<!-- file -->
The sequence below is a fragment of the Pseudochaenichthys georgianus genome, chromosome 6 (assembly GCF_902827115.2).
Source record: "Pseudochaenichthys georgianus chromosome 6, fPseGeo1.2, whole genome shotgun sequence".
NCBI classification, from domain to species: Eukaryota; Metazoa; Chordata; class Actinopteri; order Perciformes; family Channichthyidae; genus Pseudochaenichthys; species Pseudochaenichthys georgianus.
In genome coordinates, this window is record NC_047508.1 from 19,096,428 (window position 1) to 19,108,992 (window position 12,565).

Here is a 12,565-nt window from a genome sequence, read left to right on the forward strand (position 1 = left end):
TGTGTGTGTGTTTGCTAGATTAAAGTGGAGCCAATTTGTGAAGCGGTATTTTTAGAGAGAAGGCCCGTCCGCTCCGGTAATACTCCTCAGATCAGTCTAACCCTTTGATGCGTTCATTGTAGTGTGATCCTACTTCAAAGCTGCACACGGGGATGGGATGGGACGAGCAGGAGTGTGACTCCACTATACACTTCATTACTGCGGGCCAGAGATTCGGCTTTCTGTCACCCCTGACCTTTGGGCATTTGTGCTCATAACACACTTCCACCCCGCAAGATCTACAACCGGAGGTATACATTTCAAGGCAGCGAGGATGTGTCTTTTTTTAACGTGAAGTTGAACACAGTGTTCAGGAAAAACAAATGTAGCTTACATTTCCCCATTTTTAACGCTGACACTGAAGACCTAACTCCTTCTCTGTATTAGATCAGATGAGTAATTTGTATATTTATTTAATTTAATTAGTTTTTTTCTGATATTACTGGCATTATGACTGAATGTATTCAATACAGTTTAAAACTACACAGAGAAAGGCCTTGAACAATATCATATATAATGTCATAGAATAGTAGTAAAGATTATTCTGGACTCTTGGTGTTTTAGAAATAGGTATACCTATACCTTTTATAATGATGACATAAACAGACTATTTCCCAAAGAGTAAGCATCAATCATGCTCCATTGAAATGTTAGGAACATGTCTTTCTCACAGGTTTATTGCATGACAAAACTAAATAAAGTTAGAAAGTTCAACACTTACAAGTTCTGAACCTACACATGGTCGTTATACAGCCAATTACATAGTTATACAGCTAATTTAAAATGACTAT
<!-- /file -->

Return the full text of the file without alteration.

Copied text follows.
The sequence below is a fragment of the Pseudochaenichthys georgianus genome, chromosome 6 (assembly GCF_902827115.2).
Source record: "Pseudochaenichthys georgianus chromosome 6, fPseGeo1.2, whole genome shotgun sequence".
NCBI classification, from domain to species: Eukaryota; Metazoa; Chordata; class Actinopteri; order Perciformes; family Channichthyidae; genus Pseudochaenichthys; species Pseudochaenichthys georgianus.
In genome coordinates, this window is record NC_047508.1 from 19,096,428 (window position 1) to 19,108,992 (window position 12,565).

Here is a 12,565-nt window from a genome sequence, read left to right on the forward strand (position 1 = left end):
TGTGTGTGTGTTTGCTAGATTAAAGTGGAGCCAATTTGTGAAGCGGTATTTTTAGAGAGAAGGCCCGTCCGCTCCGGTAATACTCCTCAGATCAGTCTAACCCTTTGATGCGTTCATTGTAGTGTGATCCTACTTCAAAGCTGCACACGGGGATGGGATGGGACGAGCAGGAGTGTGACTCCACTATACACTTCATTACTGCGGGCCAGAGATTCGGCTTTCTGTCACCCCTGACCTTTGGGCATTTGTGCTCATAACACACTTCCACCCCGCAAGATCTACAACCGGAGGTATACATTTCAAGGCAGCGAGGATGTGTCTTTTTTTAACGTGAAGTTGAACACAGTGTTCAGGAAAAACAAATGTAGCTTACATTTCCCCATTTTTAACGCTGACACTGAAGACCTAACTCCTTCTCTGTATTAGATCAGATGAGTAATTTGTATATTTATTTAATTTAATTAGTTTTTTTCTGATATTACTGGCATTATGACTGAATGTATTCAATACAGTTTAAAACTACACAGAGAAAGGCCTTGAACAATATCATATATAATGTCATAGAATAGTAGTAAAGATTATTCTGGACTCTTGGTGTTTTAGAAATAGGTATACCTATACCTTTTATAATGATGACATAAACAGACTATTTCCCAAAGAGTAAGCATCAATCATGCTCCATTGAAATGTTAGGAACATGTCTTTCTCACAGGTTTATTGCATGACAAAACTAAATAAAGTTAGAAAGTTCAACACTTACAAGTTCTGAACCTACACATGGTCGTTATACAGCCAATTACATAGTTATACAGCTAATTTAAAATGACTAT